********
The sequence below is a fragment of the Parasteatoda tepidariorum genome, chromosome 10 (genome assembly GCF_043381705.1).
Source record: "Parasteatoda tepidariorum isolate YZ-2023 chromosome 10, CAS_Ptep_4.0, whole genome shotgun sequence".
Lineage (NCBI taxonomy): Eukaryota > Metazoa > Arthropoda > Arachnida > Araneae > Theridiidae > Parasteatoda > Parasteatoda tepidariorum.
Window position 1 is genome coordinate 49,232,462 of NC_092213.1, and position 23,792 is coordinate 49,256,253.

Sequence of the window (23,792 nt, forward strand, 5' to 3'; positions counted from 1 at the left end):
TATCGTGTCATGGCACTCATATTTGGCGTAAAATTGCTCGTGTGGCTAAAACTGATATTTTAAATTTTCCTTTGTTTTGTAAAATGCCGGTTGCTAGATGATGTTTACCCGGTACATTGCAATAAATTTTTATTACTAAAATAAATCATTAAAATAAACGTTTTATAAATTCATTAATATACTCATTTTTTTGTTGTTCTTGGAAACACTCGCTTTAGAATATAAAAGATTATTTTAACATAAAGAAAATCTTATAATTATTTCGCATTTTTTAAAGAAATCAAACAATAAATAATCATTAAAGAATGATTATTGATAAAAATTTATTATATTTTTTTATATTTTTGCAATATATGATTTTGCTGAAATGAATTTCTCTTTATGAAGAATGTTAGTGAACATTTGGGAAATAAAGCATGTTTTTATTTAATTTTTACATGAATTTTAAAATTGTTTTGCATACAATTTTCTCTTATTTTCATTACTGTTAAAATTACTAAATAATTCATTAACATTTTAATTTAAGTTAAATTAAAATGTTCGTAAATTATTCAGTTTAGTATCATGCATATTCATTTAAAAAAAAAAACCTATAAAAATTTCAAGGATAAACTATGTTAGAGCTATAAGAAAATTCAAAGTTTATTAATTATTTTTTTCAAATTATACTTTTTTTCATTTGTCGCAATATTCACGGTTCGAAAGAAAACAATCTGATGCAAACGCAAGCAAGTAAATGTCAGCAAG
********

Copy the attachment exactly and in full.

The sequence below is a fragment of the Parasteatoda tepidariorum genome, chromosome 10 (genome assembly GCF_043381705.1).
Source record: "Parasteatoda tepidariorum isolate YZ-2023 chromosome 10, CAS_Ptep_4.0, whole genome shotgun sequence".
Lineage (NCBI taxonomy): Eukaryota > Metazoa > Arthropoda > Arachnida > Araneae > Theridiidae > Parasteatoda > Parasteatoda tepidariorum.
Window position 1 is genome coordinate 49,232,462 of NC_092213.1, and position 23,792 is coordinate 49,256,253.

Sequence of the window (23,792 nt, forward strand, 5' to 3'; positions counted from 1 at the left end):
TATCGTGTCATGGCACTCATATTTGGCGTAAAATTGCTCGTGTGGCTAAAACTGATATTTTAAATTTTCCTTTGTTTTGTAAAATGCCGGTTGCTAGATGATGTTTACCCGGTACATTGCAATAAATTTTTATTACTAAAATAAATCATTAAAATAAACGTTTTATAAATTCATTAATATACTCATTTTTTTGTTGTTCTTGGAAACACTCGCTTTAGAATATAAAAGATTATTTTAACATAAAGAAAATCTTATAATTATTTCGCATTTTTTAAAGAAATCAAACAATAAATAATCATTAAAGAATGATTATTGATAAAAATTTATTATATTTTTTTATATTTTTGCAATATATGATTTTGCTGAAATGAATTTCTCTTTATGAAGAATGTTAGTGAACATTTGGGAAATAAAGCATGTTTTTATTTAATTTTTACATGAATTTTAAAATTGTTTTGCATACAATTTTCTCTTATTTTCATTACTGTTAAAATTACTAAATAATTCATTAACATTTTAATTTAAGTTAAATTAAAATGTTCGTAAATTATTCAGTTTAGTATCATGCATATTCATTTAAAAAAAAAAACCTATAAAAATTTCAAGGATAAACTATGTTAGAGCTATAAGAAAATTCAAAGTTTATTAATTATTTTTTTCAAATTATACTTTTTTTCATTTGTCGCAATATTCACGGTTCGAAAGAAAACAATCTGATGCAAACGCAAGCAAGTAAATGTCAGCAAG